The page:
Australia's Great Barrier Reef is one of the major drivers of international visitors.
Australia's Great Barrier Reef is one of the major drivers of international visitors. Darren Jew

Call to reject putting dredged soil in Great Barrier Reef

FOUR highly-regarded Queensland tourism groups are calling for a rejection of plans to allow dredged soil to be put into the Great Barrier Reef Marine Park, fearing it could affect the both the reef and the associated tourism industry.

But LNP local member George Christensen said it appeared parts of the tourism lobby "has unfortunately been swayed by the green propaganda".

By January 31, a decision will be made on whether 3 million cubic metres of material will be dredged on the edge of the Great Barrier Reef so a coal port can undergo a multi-billion run of expansions.

The material is to be placed within the marine park area.

After approval from Environment Minister Greg Hunt late last year, it is now up to the gatekeepers of the reef - the Great Barrier Reef Marine Park Authority - to decide whether it goes ahead.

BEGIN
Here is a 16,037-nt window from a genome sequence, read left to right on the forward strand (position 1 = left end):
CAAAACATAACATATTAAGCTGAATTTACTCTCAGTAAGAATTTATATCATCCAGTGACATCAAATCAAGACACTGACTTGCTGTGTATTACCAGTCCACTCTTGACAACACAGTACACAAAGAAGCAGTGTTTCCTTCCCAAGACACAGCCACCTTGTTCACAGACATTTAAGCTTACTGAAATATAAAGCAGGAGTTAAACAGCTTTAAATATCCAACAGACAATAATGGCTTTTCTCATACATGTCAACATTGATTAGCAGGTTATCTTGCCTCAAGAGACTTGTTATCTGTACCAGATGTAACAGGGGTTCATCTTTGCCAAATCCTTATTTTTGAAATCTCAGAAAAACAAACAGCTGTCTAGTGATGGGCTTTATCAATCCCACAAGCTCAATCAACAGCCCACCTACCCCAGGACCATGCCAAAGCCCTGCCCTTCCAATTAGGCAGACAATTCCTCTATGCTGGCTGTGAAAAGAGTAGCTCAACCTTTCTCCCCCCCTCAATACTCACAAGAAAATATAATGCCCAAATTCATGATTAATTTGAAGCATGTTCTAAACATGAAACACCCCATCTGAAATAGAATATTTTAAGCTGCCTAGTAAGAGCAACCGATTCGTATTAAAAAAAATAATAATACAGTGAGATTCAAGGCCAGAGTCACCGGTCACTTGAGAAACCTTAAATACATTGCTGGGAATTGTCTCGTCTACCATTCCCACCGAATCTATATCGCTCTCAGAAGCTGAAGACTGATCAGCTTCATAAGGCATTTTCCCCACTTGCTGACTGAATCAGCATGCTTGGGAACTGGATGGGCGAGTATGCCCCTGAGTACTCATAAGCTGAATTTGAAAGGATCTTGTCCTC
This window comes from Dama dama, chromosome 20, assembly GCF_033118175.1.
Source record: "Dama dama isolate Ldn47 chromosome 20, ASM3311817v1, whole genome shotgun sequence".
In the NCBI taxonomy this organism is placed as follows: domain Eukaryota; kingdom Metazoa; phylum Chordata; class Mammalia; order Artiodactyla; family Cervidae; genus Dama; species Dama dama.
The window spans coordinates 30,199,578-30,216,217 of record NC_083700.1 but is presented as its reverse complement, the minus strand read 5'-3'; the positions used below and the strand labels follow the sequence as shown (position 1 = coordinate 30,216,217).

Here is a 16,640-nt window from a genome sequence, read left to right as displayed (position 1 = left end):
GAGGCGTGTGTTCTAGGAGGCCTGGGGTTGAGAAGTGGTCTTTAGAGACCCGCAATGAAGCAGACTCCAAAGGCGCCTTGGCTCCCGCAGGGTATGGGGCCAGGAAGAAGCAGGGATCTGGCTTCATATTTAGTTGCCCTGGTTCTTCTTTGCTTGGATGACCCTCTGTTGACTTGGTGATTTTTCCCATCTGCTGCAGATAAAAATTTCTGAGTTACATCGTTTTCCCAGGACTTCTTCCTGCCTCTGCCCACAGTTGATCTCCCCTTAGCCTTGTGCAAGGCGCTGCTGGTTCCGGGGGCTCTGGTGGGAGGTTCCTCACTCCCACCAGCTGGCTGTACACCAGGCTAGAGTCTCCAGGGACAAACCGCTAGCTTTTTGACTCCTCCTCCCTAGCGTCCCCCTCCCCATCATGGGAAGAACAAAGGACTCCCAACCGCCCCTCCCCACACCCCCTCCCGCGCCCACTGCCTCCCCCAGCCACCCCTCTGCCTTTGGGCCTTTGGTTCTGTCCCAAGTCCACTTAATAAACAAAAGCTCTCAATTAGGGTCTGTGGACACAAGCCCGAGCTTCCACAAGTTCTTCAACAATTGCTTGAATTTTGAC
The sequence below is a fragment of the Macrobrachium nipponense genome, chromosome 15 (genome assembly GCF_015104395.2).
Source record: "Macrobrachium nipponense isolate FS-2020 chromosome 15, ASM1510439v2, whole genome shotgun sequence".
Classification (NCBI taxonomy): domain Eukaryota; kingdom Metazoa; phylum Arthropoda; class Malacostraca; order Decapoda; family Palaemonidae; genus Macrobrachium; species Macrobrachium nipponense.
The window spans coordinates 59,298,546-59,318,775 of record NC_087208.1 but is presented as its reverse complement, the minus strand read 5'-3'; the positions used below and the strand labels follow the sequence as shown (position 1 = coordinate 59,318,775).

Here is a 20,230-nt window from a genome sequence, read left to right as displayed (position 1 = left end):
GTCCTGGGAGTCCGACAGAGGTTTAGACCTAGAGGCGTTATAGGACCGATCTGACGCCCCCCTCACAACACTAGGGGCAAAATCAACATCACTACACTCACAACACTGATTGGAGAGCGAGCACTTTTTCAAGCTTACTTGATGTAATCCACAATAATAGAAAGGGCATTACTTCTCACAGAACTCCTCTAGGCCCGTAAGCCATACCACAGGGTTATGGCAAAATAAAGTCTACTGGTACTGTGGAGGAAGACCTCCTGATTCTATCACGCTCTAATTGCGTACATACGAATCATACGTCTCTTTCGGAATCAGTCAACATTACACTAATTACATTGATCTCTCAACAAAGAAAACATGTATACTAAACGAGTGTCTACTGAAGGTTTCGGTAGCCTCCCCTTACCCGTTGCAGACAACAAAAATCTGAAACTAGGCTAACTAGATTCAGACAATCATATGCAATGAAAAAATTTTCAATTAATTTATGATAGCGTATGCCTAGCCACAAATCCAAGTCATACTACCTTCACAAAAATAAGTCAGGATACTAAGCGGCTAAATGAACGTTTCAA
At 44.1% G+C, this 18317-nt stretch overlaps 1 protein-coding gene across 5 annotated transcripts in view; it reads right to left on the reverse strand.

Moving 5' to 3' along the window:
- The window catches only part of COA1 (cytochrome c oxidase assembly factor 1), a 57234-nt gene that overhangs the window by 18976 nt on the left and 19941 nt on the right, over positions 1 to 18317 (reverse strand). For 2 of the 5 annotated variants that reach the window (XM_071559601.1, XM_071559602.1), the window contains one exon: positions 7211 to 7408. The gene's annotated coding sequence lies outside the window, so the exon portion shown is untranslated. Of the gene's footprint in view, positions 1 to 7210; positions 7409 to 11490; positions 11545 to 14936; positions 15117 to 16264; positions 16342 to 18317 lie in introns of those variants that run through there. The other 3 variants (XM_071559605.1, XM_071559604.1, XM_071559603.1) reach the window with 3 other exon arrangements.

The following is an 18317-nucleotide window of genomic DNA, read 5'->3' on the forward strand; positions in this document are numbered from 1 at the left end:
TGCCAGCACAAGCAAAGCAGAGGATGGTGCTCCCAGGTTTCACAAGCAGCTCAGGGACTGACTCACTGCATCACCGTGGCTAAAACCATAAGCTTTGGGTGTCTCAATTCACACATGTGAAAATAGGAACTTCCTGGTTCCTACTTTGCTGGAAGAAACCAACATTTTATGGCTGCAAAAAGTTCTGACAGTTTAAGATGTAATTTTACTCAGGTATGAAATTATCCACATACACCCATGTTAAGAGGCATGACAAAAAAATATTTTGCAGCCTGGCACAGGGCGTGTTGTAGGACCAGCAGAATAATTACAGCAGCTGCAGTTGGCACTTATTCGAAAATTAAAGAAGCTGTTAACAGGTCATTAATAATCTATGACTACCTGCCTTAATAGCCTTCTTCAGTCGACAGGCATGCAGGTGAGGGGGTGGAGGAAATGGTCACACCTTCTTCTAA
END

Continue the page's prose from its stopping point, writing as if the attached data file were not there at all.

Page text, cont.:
The Federal endorsement included a provision demanding water quality be 150% better after the dredging.

Strong conditions have not been enough to stop a coalition including the Association of Marine Park Tourism Operators, Queensland Tourism Industry Council, the Whitsunday Charter Boat Industry Association and Dive Queensland from asking GBRMPA to reject the plan.

QTIC chief Daniel Gschwind said any impact on the reef could risk the state's $22 billion tourism industry and more than 136,000 jobs.

"It is essential that the correct balance is achieved in regards to port development and the environmental protection of the Great Barrier Reef," he said.

Liberal MP for Dawson George Christensen - whose electorate covers from Mackay to Bowen and out to the Whitsundays - said there was strong support for the dredging and port expansion, despite an aggressive campaign by environmental advocates.

He said a dredging effort done in 2006 near Mackay was triple the scale of the one being considered and it has been shown to have had little to no impact on the reef.

"There is a lot of fear mongering going on," he said.

"The reality is, it's just not based on fact."

Mr Christensen said for the small town of Bowen, the dredging and port expansion would be a lifeline for a struggling regional centre.

The Dawson MP said he trusted that whatever decision GBRMPA made, it would be in the best interests of the reef.